1. Strategy for scale and sustainability: Is there an ambitious yet realistic strategy in place with a leadership team that has the skills and knowledge to implement it?
  2. Systems for scale: Innovation requires entrepreneurialism, scale requires systems. Do organisations have all the systems and process in place they need to deliver repeat quality?
  3. Finding for core: What is the core of a programme that drives the social impact so that this core then becomes non-negotiable as a programme scales up to ensure quality is maintained?



Zahid Torres-Rahman said:

Great contributions! Let's move onto our second set of questions:

What are some of the key drivers and barriers to innovations reaching scale sustainably and what are the essential enabling conditions required for success?


(Priya Madina) #39

My starter for 10:

Drivers: 2 things: 1. Simple, cheap ideas that can be replicated easily and globally; 2. Clear consensus on priorities for the most pressing unmet needs.

Barriers: Lack of clear objectives, deliverables and goals coupled with a lack of focus can be crippling. In the health field there has not been enough research into how health systems operate and how best to introduce new interventions in resource-poor situations. Rather than developing countries replicating developed world approaches, we need a quantum leap in the way health systems operate, like we have seen in the use of Health initiatives. This will not occur without more and better health systems research.

Essential enabling conditions: We need firstly the right operating environment for cross-sectoral dialogue to take place; secondly a practical, evidence-based environment that seeks to achieve both innovation and access; thirdly, flexible approaches – one size fits all solutions won’t work; and finally, the right partners to tackle the issues.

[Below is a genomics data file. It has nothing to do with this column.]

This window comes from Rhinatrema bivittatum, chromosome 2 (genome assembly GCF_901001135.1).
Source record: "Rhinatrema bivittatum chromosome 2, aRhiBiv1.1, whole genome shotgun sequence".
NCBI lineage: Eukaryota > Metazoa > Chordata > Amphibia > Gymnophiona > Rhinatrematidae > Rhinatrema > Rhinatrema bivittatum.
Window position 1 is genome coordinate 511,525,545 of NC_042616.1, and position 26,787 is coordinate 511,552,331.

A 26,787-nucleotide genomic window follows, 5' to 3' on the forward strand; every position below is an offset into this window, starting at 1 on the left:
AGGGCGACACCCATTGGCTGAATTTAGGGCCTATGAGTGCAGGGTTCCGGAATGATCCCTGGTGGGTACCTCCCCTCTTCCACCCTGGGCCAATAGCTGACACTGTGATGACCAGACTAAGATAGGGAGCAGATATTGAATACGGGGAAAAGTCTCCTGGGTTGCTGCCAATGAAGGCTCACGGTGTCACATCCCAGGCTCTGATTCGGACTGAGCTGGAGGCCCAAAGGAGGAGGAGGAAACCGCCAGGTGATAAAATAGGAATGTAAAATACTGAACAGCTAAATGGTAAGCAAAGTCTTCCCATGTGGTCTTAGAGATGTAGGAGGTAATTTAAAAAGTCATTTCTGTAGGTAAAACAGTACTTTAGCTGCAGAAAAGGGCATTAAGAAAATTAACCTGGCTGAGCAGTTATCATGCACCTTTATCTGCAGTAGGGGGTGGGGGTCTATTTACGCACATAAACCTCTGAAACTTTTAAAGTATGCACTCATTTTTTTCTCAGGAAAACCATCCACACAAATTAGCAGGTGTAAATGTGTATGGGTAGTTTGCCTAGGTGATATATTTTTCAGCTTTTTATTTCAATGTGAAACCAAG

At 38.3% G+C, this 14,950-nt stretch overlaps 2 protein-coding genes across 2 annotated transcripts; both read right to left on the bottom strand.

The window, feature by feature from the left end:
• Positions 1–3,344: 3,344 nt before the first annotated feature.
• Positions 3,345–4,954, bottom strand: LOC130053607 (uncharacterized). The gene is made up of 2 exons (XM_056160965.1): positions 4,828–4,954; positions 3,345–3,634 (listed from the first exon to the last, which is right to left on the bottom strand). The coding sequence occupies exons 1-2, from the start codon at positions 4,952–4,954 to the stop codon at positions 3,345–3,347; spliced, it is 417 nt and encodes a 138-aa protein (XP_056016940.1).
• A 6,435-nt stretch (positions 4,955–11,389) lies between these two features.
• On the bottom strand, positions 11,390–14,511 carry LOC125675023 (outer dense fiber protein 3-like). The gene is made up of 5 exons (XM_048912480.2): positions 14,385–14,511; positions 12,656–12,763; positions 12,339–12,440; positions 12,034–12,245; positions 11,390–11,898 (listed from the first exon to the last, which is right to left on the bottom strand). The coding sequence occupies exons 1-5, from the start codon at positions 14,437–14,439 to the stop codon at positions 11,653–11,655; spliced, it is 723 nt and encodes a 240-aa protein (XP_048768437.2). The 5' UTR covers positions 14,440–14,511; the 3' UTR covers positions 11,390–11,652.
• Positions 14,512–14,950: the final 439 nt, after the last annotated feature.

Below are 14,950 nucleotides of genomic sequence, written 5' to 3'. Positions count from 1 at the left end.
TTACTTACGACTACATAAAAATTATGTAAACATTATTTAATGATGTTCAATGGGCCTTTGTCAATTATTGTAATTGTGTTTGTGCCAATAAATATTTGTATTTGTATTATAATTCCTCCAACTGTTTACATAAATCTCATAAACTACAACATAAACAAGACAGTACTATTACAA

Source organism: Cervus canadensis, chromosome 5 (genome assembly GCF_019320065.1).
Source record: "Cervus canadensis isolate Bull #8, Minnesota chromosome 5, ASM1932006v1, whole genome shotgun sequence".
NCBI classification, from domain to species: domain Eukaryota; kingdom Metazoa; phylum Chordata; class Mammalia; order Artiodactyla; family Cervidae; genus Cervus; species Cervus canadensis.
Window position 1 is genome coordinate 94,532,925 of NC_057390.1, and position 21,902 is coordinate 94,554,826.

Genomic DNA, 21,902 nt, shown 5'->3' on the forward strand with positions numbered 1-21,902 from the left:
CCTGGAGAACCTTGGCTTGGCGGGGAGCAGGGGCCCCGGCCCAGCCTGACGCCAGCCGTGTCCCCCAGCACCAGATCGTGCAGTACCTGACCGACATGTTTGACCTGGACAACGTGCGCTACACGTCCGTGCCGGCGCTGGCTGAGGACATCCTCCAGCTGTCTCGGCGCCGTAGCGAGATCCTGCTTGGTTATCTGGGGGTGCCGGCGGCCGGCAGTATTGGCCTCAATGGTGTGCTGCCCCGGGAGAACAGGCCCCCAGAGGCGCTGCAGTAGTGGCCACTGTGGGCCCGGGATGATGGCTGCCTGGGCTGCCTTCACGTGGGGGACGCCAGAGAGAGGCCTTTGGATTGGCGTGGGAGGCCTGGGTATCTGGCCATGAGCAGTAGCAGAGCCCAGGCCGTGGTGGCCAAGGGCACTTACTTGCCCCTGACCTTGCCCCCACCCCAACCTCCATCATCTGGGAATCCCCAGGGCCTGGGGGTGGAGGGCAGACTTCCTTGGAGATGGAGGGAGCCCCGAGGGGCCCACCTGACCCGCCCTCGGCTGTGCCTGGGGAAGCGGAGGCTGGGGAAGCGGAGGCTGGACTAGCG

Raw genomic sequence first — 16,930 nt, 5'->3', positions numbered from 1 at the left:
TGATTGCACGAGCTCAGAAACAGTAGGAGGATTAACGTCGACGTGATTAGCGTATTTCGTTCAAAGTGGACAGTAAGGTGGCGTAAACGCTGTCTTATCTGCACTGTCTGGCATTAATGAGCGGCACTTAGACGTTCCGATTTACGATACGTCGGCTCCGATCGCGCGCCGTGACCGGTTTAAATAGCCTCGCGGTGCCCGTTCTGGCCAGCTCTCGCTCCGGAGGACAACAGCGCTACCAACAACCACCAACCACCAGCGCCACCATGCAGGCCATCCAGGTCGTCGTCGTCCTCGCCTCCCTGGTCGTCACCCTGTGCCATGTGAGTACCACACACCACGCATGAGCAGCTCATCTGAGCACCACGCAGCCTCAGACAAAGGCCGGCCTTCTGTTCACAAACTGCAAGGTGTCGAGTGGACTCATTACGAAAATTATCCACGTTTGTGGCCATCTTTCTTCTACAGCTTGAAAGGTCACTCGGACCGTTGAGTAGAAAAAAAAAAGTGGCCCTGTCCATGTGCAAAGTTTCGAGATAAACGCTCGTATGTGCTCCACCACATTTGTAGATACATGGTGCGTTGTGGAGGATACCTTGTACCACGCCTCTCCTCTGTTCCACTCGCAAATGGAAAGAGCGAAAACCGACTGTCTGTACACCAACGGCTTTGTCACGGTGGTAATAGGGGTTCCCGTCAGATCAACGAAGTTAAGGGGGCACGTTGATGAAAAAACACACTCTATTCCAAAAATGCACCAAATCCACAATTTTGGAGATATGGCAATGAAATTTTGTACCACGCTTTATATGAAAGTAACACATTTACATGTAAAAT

(Nyika Brain) #40

I agree Jolene that large corporates are not the most fleet of foot when it comes to innovation. But building on your point 4, I do think there is value in 'intrapreneurship' - creating an environment to allow innovation to foster within business which may in turn go some way to addressing global challenges. But again, this is done best through partnerships.

Jolene Dawson said:

Business: Large corporates, although many are appointing Chief Innovation Officers, find it challenging to structure innovation into business. Medium and small enterprise are more agile and better at a harnessing innovation.

Business’ role in delivering innovation and helping achieve the SDG’s lies in collaborating with SMME’s, governments and the development sector, in partnerships, to bring innovation to the areas that need in and scale these at pace. To do this, business needs to:

- Align their business vision, mission and goals with the SDG’s relevant to their industry and business

- Allocate investment to drive no only short-term profits, but long-term sustainability of their business and indeed the communities and environments in which they operate

- Lobby government to put in place regulations that allow SMME’s to flourish and cross-sector partnerships to be successful

- work with the development sector, not only by providing funding, but also by building capacity and leveraging their assets and capabilities to make programmes successful

- Set up innovation hubs that incorporate accelerators, incubators, mentorship programmes and invest, either by building or buying from SMME’s to identify and scale market-changing innovations



Zahid Torres-Rahman said:

Let's kick off with our first set of questions:

What role will innovation play in achieving the SDGs? How can the SDGs help build and strengthen the ecosystem for innovation? What roles can different sectors best play?